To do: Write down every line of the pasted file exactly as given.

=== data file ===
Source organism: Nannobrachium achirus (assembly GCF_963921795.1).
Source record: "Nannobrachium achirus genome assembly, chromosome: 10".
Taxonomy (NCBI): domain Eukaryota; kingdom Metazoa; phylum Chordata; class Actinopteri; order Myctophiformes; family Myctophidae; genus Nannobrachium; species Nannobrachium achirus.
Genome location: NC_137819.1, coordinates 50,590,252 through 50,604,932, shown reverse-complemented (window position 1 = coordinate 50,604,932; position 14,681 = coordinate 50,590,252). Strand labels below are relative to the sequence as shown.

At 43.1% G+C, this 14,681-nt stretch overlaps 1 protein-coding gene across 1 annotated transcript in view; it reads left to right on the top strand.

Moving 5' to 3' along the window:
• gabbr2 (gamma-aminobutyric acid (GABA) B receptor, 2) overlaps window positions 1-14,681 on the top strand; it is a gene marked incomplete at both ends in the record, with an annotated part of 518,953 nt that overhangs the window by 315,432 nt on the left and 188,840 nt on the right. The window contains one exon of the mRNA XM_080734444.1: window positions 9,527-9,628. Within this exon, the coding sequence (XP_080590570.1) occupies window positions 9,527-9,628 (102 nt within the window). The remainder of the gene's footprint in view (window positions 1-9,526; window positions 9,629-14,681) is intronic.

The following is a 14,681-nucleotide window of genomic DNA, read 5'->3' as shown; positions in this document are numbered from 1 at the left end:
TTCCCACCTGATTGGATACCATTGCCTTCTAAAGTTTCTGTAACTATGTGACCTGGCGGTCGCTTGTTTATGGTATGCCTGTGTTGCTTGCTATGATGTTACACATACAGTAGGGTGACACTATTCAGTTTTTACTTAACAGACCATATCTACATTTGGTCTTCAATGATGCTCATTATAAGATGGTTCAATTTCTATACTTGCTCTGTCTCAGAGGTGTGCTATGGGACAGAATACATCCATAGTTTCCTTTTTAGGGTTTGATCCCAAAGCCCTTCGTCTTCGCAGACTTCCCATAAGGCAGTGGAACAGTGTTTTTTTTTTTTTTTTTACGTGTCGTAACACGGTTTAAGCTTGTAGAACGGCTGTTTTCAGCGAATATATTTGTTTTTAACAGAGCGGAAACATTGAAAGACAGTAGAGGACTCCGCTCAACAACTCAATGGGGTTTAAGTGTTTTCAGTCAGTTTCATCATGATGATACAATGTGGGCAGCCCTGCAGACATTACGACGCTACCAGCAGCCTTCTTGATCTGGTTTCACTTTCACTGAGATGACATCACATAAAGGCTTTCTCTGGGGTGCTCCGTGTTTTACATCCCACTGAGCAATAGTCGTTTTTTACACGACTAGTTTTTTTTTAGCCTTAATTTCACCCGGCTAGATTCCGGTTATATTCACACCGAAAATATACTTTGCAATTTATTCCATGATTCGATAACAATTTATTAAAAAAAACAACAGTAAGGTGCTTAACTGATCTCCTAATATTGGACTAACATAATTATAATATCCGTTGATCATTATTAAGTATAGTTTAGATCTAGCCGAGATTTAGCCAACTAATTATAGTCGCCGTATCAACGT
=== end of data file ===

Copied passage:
Source organism: Nannobrachium achirus (assembly GCF_963921795.1).
Source record: "Nannobrachium achirus genome assembly, chromosome: 10".
Taxonomy (NCBI): domain Eukaryota; kingdom Metazoa; phylum Chordata; class Actinopteri; order Myctophiformes; family Myctophidae; genus Nannobrachium; species Nannobrachium achirus.
Genome location: NC_137819.1, coordinates 50,590,252 through 50,604,932, shown reverse-complemented (window position 1 = coordinate 50,604,932; position 14,681 = coordinate 50,590,252). Strand labels below are relative to the sequence as shown.

At 43.1% G+C, this 14,681-nt stretch overlaps 1 protein-coding gene across 1 annotated transcript in view; it reads left to right on the top strand.

Moving 5' to 3' along the window:
• gabbr2 (gamma-aminobutyric acid (GABA) B receptor, 2) overlaps window positions 1-14,681 on the top strand; it is a gene marked incomplete at both ends in the record, with an annotated part of 518,953 nt that overhangs the window by 315,432 nt on the left and 188,840 nt on the right. The window contains one exon of the mRNA XM_080734444.1: window positions 9,527-9,628. Within this exon, the coding sequence (XP_080590570.1) occupies window positions 9,527-9,628 (102 nt within the window). The remainder of the gene's footprint in view (window positions 1-9,526; window positions 9,629-14,681) is intronic.

The following is a 14,681-nucleotide window of genomic DNA, read 5'->3' as shown; positions in this document are numbered from 1 at the left end:
TTCCCACCTGATTGGATACCATTGCCTTCTAAAGTTTCTGTAACTATGTGACCTGGCGGTCGCTTGTTTATGGTATGCCTGTGTTGCTTGCTATGATGTTACACATACAGTAGGGTGACACTATTCAGTTTTTACTTAACAGACCATATCTACATTTGGTCTTCAATGATGCTCATTATAAGATGGTTCAATTTCTATACTTGCTCTGTCTCAGAGGTGTGCTATGGGACAGAATACATCCATAGTTTCCTTTTTAGGGTTTGATCCCAAAGCCCTTCGTCTTCGCAGACTTCCCATAAGGCAGTGGAACAGTGTTTTTTTTTTTTTTTTTACGTGTCGTAACACGGTTTAAGCTTGTAGAACGGCTGTTTTCAGCGAATATATTTGTTTTTAACAGAGCGGAAACATTGAAAGACAGTAGAGGACTCCGCTCAACAACTCAATGGGGTTTAAGTGTTTTCAGTCAGTTTCATCATGATGATACAATGTGGGCAGCCCTGCAGACATTACGACGCTACCAGCAGCCTTCTTGATCTGGTTTCACTTTCACTGAGATGACATCACATAAAGGCTTTCTCTGGGGTGCTCCGTGTTTTACATCCCACTGAGCAATAGTCGTTTTTTACACGACTAGTTTTTTTTTAGCCTTAATTTCACCCGGCTAGATTCCGGTTATATTCACACCGAAAATATACTTTGCAATTTATTCCATGATTCGATAACAATTTATTAAAAAAAACAACAGTAAGGTGCTTAACTGATCTCCTAATATTGGACTAACATAATTATAATATCCGTTGATCATTATTAAGTATAGTTTAGATCTAGCCGAGATTTAGCCAACTAATTATAGTCGCCGTATCAACGT